First, a recent DHS internal report criticized the policy of separating families at the border for making it harder for border patrol to "focus on their primary mission…of patrolling and securing the border." That is, the government's own watchdog said the "zero tolerance" policy enacted at the urging of Trump adviser Stephen Miller was not a good idea. Second, despite President Trump's claims to the contrary, there is in fact no law mandating that the government must separate minor children from their parents when they enter the country. All the bad press—and the suffering and trauma—is on Trump, not on "the Democrats," or even his own Republican majority.
Put pressure on the Democrats to end the horrible law that separates children from there parents once they cross the Border into the U.S. Catch and Release, Lottery and Chain must also go with it and we MUST continue building the WALL! DEMOCRATS ARE PROTECTING MS-13 THUGS.
— Donald J. Trump (@realDonaldTrump) May 26, 2018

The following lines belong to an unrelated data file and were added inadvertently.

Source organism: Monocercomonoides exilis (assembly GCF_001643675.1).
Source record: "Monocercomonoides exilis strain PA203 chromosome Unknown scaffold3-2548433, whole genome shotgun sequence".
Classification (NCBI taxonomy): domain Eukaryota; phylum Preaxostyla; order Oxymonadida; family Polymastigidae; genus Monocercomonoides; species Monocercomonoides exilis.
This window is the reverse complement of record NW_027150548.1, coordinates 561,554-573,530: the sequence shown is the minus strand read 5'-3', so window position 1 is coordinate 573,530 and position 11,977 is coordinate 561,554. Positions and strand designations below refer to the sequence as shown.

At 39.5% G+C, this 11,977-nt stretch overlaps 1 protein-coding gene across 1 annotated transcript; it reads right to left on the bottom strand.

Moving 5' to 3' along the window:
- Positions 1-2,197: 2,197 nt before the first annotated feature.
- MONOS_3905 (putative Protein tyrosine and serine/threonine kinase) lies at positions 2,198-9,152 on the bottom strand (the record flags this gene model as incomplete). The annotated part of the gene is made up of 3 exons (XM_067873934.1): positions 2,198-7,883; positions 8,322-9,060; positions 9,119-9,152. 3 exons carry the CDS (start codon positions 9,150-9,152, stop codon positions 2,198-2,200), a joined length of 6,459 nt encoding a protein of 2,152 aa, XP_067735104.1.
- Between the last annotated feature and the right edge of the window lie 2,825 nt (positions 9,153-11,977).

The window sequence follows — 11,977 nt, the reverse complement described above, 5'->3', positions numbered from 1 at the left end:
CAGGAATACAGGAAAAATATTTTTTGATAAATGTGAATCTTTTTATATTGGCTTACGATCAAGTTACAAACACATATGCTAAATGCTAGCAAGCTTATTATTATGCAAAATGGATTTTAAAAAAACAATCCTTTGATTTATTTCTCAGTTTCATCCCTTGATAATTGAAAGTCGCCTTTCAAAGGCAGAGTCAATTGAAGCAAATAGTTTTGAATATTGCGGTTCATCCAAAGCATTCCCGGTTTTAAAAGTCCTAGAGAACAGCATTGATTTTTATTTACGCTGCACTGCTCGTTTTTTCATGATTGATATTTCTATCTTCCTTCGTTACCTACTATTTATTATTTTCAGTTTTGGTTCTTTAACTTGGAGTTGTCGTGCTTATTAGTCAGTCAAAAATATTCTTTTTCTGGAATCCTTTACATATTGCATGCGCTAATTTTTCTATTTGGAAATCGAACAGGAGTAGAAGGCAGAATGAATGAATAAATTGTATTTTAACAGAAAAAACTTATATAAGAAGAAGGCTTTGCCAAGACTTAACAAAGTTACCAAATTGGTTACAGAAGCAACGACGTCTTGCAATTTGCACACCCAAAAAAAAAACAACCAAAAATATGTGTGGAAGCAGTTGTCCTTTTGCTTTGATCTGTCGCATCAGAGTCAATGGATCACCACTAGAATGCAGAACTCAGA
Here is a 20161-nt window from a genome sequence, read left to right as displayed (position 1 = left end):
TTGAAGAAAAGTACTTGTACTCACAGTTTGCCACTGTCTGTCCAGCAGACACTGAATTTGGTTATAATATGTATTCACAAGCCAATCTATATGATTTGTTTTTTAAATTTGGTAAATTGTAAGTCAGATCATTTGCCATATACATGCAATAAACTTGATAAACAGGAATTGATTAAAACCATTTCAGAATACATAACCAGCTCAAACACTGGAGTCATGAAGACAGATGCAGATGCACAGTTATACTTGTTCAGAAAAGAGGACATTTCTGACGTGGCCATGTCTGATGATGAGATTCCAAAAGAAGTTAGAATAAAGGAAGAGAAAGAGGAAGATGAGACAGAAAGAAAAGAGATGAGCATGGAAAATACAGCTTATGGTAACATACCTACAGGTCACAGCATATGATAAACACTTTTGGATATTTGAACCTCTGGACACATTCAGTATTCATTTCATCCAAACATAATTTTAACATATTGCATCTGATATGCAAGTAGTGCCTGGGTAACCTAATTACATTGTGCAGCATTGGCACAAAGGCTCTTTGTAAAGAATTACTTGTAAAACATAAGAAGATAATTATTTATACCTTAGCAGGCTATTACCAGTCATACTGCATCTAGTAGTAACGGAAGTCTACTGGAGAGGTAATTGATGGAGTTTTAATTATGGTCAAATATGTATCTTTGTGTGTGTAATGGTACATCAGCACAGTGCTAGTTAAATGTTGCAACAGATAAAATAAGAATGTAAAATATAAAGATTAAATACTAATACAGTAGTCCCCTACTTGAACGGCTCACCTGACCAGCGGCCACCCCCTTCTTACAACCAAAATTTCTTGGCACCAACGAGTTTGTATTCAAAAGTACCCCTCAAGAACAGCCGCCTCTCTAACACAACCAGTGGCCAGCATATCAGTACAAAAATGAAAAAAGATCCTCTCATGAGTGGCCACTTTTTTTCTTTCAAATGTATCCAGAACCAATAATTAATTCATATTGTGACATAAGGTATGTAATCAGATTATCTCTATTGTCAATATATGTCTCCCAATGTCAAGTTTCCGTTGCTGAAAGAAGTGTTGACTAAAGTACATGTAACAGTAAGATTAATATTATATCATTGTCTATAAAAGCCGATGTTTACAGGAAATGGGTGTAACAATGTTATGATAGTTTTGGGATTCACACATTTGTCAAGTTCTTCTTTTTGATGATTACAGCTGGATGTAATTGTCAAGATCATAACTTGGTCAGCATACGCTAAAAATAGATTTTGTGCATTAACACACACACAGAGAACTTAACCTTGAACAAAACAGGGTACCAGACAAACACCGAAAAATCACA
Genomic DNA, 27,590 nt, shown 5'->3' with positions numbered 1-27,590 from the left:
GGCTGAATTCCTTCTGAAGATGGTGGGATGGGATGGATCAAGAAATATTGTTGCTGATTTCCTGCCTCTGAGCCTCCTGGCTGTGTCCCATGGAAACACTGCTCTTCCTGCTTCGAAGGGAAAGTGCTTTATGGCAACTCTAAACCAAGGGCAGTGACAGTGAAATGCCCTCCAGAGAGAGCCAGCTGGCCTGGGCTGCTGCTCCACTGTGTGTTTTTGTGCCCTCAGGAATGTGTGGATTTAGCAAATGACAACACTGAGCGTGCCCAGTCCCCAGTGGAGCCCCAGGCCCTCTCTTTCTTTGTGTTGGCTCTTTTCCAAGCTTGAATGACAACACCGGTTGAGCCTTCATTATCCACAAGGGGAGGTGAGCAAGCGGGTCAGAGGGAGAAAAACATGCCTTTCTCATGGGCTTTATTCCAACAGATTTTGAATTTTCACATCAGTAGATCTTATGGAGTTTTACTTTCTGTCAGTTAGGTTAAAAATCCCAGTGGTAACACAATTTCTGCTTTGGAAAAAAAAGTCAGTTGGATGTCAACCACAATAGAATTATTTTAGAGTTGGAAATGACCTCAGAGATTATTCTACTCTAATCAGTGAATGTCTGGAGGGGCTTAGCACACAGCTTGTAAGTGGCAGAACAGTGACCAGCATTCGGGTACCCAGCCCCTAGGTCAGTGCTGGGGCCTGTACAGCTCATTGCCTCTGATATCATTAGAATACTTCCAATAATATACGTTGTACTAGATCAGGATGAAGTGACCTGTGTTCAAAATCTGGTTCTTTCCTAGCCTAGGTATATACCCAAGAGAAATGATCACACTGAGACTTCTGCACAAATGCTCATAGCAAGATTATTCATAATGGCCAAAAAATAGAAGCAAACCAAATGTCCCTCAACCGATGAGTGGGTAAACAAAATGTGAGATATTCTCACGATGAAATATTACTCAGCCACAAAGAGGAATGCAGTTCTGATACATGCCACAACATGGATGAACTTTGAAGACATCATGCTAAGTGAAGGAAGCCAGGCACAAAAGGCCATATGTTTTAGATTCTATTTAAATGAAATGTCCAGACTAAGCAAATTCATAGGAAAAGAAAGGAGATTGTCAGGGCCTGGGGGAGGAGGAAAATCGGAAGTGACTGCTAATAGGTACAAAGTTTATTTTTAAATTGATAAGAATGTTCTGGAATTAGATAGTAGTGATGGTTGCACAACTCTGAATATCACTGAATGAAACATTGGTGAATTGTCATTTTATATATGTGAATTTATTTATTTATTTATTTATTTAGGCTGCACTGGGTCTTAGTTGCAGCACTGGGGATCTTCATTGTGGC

Third, yet most important from a long-term policy point of view: we need to recognize that governments of relatively free countries don't really control migration flows, especially of illegals coming into the country.
This is something that libertarians understand more readily than many others, because we recognize that governments are generally less efficacious than supposed. All policies produce unintended consequences, but that's especially the case with immigration. Consider the rise of illegal immigrants of Mexican descent since the late 1980s. Writing in 2006 at Reason, Carolyn Lochhead noted that one of the reasons so many Mexican migrants started staying in the country was because of tightened border security that had been put in place precisely to keep them out: